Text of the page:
We got behind the wheel. We started. We pull out of our parking spot and into the fast beating traffic in our city. We have started driving, one more day; such a routine task for many that it hides great danger; possible incidents or road accidents that put our reaction capacity to the test.
There are many causes that can lead to them. Infractions, malfunctions of the car, mistakes, different personal states. Stress is one of the causes that can be in the shadow of these problems . For this reason, driving requires us to be in good physical and mental condition to carry it out in an optimal way, guaranteeing our health and that of all those drivers and passers-by who share space around us.
Therefore, improving stress problems can be a guarantee that encourages us to drive efficiently and in an orderly manner, which will translate, at the same time, into better well-being and greater enjoyment of our vehicle.
How does stress affect driving?
We call stress to a process in which great pressure is experienced , physical and / or mental, that our emotional mechanisms cannot manage correctly. Although a certain level of stress can be adaptive (as it prompts us to act in situations of possible danger), a level that is too high or out of adjustment with reality can have very serious consequences for the physical and mental state of those who suffer it.
Stress can have consequences that make it difficult for us to be at the wheel , such as muscle tension, headaches, significant fatigue and / or sleep problems, among others. if we take into account that traffic is a great source of stress, we can conclude that these manifestations can occur behind the wheel with great ease.
The phases of stress
Stress at the wheel goes through three very representative phases , each with its characteristic signs and symptoms, which will make it difficult to drive safely. These are:
It is the first phase we experience on our journey. It can occur as a consequence of being immersed in a stressful situation (a lot of traffic, a traffic jam, the rush of each moment) or as a consequence of personal problems external to driving, but that remain in our mind while we are behind the wheel (previous discussions , financial, personal problems …).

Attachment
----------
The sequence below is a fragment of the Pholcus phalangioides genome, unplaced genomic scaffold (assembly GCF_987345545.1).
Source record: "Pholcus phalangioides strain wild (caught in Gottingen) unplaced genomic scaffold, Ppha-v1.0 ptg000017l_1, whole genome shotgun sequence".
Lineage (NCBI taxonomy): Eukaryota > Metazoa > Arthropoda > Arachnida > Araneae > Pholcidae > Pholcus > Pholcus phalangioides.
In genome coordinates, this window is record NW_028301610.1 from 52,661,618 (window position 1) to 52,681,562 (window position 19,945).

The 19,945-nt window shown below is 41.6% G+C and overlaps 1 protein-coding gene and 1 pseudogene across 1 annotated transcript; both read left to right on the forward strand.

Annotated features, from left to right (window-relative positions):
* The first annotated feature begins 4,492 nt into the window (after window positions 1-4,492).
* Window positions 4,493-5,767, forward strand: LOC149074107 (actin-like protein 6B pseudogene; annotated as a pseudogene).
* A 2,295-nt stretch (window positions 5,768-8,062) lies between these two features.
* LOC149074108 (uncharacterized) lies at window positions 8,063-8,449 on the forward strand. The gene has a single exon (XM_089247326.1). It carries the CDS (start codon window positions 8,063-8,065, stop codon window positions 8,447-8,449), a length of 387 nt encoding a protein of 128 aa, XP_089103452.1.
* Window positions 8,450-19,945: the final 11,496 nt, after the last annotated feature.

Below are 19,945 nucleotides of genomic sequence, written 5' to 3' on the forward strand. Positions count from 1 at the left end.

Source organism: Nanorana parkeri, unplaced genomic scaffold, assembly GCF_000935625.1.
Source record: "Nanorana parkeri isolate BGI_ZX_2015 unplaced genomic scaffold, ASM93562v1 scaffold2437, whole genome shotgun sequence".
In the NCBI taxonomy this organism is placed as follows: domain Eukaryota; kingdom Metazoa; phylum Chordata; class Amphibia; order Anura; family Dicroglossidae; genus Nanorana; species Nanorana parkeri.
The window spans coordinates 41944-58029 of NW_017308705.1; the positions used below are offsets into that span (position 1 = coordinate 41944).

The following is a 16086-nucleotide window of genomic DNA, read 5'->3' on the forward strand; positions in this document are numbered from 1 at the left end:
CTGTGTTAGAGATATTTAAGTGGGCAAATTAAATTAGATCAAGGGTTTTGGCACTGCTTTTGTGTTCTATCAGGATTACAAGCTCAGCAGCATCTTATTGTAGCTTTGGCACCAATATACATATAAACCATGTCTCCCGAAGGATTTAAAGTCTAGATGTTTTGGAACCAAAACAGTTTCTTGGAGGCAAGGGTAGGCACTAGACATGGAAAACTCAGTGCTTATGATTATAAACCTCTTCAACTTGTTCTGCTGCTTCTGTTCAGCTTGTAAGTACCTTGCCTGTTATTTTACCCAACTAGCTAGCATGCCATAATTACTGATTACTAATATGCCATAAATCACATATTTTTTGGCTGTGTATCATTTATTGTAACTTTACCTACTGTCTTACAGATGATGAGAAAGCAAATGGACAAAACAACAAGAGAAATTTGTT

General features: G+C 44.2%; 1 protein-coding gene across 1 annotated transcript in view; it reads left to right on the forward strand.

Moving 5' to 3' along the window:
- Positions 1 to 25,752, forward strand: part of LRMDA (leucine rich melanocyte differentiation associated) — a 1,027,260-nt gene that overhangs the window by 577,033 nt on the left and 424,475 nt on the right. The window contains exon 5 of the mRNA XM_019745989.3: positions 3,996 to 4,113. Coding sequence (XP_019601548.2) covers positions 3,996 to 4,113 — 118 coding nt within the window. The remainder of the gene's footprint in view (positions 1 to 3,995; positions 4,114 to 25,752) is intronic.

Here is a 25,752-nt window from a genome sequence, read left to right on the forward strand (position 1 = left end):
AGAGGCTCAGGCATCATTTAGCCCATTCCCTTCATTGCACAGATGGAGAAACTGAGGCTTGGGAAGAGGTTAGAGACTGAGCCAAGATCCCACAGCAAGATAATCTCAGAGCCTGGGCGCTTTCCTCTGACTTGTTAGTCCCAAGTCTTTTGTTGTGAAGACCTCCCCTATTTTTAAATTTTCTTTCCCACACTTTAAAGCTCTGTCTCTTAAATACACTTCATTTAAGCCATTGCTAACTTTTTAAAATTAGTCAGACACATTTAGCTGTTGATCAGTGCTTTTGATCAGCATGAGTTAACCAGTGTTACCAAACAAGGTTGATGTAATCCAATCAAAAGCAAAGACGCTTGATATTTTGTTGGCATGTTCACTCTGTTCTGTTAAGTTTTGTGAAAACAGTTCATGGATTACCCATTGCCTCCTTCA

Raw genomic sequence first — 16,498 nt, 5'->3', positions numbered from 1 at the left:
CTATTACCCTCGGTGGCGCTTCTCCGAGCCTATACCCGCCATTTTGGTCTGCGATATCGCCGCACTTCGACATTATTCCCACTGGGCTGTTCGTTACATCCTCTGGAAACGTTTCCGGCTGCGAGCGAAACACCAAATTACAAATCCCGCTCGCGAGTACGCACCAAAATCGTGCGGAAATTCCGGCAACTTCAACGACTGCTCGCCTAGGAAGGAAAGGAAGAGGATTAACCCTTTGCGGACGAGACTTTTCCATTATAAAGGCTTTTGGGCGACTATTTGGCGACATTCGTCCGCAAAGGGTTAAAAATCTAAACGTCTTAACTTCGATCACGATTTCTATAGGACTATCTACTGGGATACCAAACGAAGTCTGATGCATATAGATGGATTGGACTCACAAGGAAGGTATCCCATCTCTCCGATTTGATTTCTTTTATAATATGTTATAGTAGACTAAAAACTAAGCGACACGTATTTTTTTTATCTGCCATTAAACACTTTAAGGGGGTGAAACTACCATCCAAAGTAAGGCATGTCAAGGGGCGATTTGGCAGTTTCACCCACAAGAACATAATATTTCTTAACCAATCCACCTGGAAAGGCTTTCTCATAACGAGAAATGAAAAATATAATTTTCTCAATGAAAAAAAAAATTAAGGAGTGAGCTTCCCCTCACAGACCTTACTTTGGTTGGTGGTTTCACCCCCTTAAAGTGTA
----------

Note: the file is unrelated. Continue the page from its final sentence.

As a consequence, our mind focuses its attention on the most relevant information , which favors the neglect of the rest of the factors. Taking into account that driving is an activity that requires large doses of attention, often divided into different places, this reduction in our attention span can have negative consequences.
In this phase, our muscles remain tense, faced with the possibility of having to flee. It is, therefore, a phase that produces a lot of physical and mental fatigue .
Our muscles begin to relax, although some physical and mental tension remains . Tolerance for frustration is low, which can create problems behind the wheel . We also feel very impatient, impulsive and aggressive , which can lead to reckless behavior and not respecting traffic rules. All this can have fatal consequences on the road.
Our stress has taken its toll on our bodies and we have ended up exhausted. It is then that the body cannot sustain this tension any longer, and it relaxes. But it does it in a very profound way. Tiredness, fatigue, pain and sleep appear . We know the great danger posed by these factors when driving; our attention can drop considerably, as well as our ability to react, increasing the chances of having an accident.
How to improve driving stress?
Therefore, it is necessary to improve our stress level, especially when we go to get into the car. To do this, we can practice respiratory relaxation exercises, as well as gradually tense and loosen our muscles . Meditation, performing routine exercise and trying to face problems with greater tranquility can also help us to improve our state.
If there is something disturbing you on the road, try to control your breathing. Breathe mindfully, breathe deeply, as breathing slows your heart rate, lowers your blood pressure and completely calms you down.